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I, for my part, am wondering, men of the jury, what in the world the plaintiff, Apollodorus, will try to say in reply to these arguments. For he can hardly have made this assumption that you, although seeing that he has suffered no wrong financially, will be indignant because Phormio has married his mother. For he is not unaware of this—it is no secret to him or to many of you—that Socrates, the well-known banker, having been set free by his masters just as the plaintiff's father had been, gave his wife in marriage to Satyrus who had been his slave.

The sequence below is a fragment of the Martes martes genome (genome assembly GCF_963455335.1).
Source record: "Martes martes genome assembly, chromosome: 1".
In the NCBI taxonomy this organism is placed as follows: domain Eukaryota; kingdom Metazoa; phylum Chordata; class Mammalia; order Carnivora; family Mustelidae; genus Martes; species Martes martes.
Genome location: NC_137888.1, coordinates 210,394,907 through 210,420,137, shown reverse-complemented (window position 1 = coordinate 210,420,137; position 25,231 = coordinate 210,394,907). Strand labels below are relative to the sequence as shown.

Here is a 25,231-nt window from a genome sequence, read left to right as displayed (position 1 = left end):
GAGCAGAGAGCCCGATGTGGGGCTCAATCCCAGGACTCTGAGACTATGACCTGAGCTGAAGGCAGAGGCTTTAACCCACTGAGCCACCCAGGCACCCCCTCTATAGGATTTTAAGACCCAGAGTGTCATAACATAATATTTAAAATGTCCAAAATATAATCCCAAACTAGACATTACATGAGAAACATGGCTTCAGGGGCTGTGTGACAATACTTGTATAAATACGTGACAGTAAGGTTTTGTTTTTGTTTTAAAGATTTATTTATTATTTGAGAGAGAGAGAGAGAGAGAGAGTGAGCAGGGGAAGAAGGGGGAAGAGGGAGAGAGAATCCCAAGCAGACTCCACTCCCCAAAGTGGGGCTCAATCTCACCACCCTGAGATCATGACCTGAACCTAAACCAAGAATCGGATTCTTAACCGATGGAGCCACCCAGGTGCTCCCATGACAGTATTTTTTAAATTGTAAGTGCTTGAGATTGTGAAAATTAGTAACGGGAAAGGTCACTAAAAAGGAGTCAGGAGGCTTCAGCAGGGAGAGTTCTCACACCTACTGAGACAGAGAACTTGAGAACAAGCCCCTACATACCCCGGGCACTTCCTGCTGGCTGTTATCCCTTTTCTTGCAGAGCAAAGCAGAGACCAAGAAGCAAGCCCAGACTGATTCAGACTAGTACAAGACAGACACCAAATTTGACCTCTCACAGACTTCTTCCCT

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    • F. A. Paley, Select Private Orations of Demosthenes, 28
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